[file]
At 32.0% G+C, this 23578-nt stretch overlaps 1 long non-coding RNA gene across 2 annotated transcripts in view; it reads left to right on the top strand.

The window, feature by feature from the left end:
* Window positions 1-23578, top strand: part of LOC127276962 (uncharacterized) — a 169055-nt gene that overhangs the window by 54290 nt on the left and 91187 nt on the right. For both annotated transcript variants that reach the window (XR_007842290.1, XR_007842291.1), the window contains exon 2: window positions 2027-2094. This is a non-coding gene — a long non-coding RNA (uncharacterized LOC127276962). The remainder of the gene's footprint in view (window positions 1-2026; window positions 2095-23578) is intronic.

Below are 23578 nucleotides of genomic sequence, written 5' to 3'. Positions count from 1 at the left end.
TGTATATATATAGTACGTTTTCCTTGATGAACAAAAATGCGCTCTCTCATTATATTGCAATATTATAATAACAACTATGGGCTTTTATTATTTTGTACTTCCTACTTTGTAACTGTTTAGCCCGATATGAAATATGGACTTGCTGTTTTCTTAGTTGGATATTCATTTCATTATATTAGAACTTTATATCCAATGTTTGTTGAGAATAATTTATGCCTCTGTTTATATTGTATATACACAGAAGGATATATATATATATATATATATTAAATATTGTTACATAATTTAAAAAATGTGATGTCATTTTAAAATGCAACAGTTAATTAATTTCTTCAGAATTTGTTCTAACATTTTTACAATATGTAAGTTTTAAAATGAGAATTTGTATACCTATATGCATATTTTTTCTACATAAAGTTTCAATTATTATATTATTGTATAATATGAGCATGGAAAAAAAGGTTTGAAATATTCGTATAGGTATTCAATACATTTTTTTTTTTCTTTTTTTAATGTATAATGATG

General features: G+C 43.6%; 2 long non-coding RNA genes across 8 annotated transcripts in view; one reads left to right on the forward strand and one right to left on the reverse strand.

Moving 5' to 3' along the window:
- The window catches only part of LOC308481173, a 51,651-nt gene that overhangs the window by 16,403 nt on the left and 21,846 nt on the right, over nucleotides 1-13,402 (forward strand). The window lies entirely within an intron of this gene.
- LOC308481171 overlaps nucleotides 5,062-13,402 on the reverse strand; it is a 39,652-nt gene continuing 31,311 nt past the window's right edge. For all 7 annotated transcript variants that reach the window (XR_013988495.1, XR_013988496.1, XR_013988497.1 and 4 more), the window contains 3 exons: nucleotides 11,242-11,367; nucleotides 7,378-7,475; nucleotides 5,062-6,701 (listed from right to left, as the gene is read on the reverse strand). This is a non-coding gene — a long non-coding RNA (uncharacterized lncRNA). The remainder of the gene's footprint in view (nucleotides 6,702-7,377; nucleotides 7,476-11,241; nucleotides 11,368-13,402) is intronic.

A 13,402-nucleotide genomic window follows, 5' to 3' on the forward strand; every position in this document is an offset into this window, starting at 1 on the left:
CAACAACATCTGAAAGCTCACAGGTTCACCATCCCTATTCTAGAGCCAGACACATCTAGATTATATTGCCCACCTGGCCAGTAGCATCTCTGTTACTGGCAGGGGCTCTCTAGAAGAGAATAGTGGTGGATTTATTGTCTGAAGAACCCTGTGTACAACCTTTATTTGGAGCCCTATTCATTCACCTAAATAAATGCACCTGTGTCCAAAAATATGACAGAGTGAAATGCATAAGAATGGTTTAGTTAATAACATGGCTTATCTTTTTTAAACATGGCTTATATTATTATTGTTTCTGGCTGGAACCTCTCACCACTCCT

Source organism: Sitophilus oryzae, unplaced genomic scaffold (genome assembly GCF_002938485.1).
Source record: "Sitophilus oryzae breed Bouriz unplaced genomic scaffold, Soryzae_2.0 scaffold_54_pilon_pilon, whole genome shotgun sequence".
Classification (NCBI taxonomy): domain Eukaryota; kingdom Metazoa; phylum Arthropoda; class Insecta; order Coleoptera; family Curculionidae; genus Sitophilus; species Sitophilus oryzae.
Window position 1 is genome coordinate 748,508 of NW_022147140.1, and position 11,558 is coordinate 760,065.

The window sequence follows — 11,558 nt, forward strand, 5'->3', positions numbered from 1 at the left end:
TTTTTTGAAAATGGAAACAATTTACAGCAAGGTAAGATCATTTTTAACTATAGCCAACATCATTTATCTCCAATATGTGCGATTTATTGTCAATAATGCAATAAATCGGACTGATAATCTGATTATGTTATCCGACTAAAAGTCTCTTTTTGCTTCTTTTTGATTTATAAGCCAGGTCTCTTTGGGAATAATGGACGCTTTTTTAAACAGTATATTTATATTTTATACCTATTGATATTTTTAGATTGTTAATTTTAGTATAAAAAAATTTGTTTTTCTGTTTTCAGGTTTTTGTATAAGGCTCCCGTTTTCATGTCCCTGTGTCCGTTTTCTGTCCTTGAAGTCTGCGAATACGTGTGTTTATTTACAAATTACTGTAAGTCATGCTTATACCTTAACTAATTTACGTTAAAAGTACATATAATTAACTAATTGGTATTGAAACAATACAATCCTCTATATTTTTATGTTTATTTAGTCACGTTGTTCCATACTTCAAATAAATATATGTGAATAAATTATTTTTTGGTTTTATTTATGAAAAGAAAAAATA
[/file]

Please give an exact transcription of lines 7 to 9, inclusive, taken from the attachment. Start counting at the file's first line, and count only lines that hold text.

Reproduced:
Moving 5' to 3' along the window:
- The window catches only part of LOC308481173, a 51,651-nt gene that overhangs the window by 16,403 nt on the left and 21,846 nt on the right, over nucleotides 1-13,402 (forward strand). The window lies entirely within an intron of this gene.
- LOC308481171 overlaps nucleotides 5,062-13,402 on the reverse strand; it is a 39,652-nt gene continuing 31,311 nt past the window's right edge. For all 7 annotated transcript variants that reach the window (XR_013988495.1, XR_013988496.1, XR_013988497.1 and 4 more), the window contains 3 exons: nucleotides 11,242-11,367; nucleotides 7,378-7,475; nucleotides 5,062-6,701 (listed from right to left, as the gene is read on the reverse strand). This is a non-coding gene — a long non-coding RNA (uncharacterized lncRNA). The remainder of the gene's footprint in view (nucleotides 6,702-7,377; nucleotides 7,476-11,241; nucleotides 11,368-13,402) is intronic.